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3 students honored for social justice efforts

Published on May 01, 2024

3 students honored for social justice efforts

Awardees Eugene Bertrand (left), Tiana Bailey (center) and Amia Lott

From left to right: Director of the Women's Center Starsheemar Byrum, Eugene Bertrand, Tiana Bailey, Amia Lott, Coordinator of the Pride Center Nicole Potestivo, Coordinator of the Intercultural Center Joshua Sumrell and Dean of Students Kemesha Wilmot

From left to right: Dean of Students Kemesha Wilmot, Vice President for Student Affairs Michelle Delaney, Eugene Bertrand, Tiana Bailey, Amia Lott and Vice President for Equity and Diversity LaMar Coleman

On April 30, three students were presented with awards to honor their commitment to promoting equity and social justice at Eastern Connecticut State University. The César Chávez Award was presented to Tiana Bailey ’26; the Ella T. Grasso Award was presented to Eugene Bertrand ’24; and the Martin Luther King Jr. Award was presented to Amia Lott ’24.

The César Chávez Award is given to one student every year who acts as an influential leader, extending empathy to underserved groups and holding those in power accountable.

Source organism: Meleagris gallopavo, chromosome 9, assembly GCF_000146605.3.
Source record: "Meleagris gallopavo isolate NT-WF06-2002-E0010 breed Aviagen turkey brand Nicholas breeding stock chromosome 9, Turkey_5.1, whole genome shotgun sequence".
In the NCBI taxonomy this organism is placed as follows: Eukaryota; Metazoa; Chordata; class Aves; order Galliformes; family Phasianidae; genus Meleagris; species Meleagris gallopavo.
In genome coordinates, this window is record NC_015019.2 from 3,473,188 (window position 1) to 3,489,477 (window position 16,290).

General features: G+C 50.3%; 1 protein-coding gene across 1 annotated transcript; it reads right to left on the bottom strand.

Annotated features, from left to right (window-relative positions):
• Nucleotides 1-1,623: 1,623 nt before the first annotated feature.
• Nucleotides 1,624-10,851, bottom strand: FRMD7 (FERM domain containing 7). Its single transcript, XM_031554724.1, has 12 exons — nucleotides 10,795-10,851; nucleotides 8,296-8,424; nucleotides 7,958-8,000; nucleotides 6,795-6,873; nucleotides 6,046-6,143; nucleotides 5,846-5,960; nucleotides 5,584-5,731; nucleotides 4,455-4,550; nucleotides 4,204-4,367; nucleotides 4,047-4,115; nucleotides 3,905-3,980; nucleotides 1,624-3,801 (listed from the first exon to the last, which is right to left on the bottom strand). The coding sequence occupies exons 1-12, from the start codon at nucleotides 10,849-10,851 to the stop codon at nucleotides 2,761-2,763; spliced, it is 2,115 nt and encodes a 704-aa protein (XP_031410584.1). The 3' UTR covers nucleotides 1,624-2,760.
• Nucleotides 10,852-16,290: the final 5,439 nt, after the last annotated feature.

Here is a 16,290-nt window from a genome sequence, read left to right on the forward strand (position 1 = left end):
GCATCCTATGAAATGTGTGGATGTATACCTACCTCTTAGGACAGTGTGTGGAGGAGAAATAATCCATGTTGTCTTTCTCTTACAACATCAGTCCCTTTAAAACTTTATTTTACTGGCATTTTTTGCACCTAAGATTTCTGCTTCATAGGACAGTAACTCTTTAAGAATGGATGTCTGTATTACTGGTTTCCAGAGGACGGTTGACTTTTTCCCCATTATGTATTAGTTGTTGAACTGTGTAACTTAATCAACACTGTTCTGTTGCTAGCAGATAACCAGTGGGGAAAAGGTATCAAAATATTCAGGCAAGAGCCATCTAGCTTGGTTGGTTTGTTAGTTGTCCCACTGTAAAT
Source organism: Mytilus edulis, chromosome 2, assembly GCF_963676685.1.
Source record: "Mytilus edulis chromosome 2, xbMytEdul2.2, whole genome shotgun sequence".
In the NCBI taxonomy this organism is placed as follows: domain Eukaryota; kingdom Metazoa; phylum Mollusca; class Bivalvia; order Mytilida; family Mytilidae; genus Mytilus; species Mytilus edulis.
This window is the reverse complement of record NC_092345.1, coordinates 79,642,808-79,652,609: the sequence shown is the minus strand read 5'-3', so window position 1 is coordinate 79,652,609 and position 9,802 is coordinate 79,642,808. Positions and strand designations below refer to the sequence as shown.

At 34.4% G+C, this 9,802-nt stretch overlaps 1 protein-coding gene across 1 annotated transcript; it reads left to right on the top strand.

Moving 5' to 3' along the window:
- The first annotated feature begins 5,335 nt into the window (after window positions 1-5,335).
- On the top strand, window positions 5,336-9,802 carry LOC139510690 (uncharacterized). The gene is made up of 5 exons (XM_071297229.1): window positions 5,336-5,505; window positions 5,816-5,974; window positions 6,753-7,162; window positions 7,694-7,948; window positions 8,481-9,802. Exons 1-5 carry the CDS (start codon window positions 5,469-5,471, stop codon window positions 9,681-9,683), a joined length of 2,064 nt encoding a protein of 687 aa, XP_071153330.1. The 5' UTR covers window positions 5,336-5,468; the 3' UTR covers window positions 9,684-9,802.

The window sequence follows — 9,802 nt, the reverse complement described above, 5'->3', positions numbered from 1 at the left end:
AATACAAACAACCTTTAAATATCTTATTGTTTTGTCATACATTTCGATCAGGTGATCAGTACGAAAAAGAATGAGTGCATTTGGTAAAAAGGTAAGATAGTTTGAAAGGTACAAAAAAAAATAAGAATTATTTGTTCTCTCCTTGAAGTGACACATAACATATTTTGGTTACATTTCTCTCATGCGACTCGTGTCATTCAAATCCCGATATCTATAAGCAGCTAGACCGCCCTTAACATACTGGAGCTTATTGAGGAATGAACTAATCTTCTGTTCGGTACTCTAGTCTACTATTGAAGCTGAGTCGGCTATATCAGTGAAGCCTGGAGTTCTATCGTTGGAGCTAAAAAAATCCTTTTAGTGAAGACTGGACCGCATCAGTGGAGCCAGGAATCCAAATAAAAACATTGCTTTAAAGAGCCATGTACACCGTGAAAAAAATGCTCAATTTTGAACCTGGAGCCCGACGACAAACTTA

Tiana Bailey ’26
Tiana Bailey ’26

Bailey was described as an advocate for the Black and disabled communities, as a member of the Student Advisory Board, the NAACP, the Black Student Union, the Caribbean Student Association and an employee at the Office of Equity and Diversity. 

At the age of 12, Bailey was diagnosed with Turner Syndrome (TS). After learning that Black women were heavily underrepresented in discussions surrounding TS, she founded Black Beauty and Butterflies. The organization works to connect, support and create safe spaces for girls of color living with TS and hosts annual events to raise awareness.  

While in high school, Bailey and her friends formed Black Excellence in Theatre Arts, or BETA, where Black artists could network and perform freely. Through the organization, she was able to speak on Black experiences and bring Black artists to play various instruments, read poems and explore other areas of artistry.  

“My primary goal is to continue raising awareness about Turner Syndrome in our community,” said Bailey. “I want to educate others that (women of color living with TS) are here, and we are thriving. Our lives matter and we refuse to be invisible. I am determined to eliminate the stigmas attached to having learning disabilities and remind the entire community that true beauty begins within. Together, we can work toward creating a more inclusive and compassionate world. I strive to be living proof that anything is possible.” 

Ayesha Clarke, executive director of Healthy Equity Solutions, said, “Tiana’s willingness to listen, empathize and collaborate fosters a sense of belonging and collective responsibility, further empowering others to contribute to creating a more inclusive and equitable campus and community.” 

President Elsa Núñez welcomes the awardees and their families.

Director of the African American Cultural Center Alicia McKenzie speaks to attendees.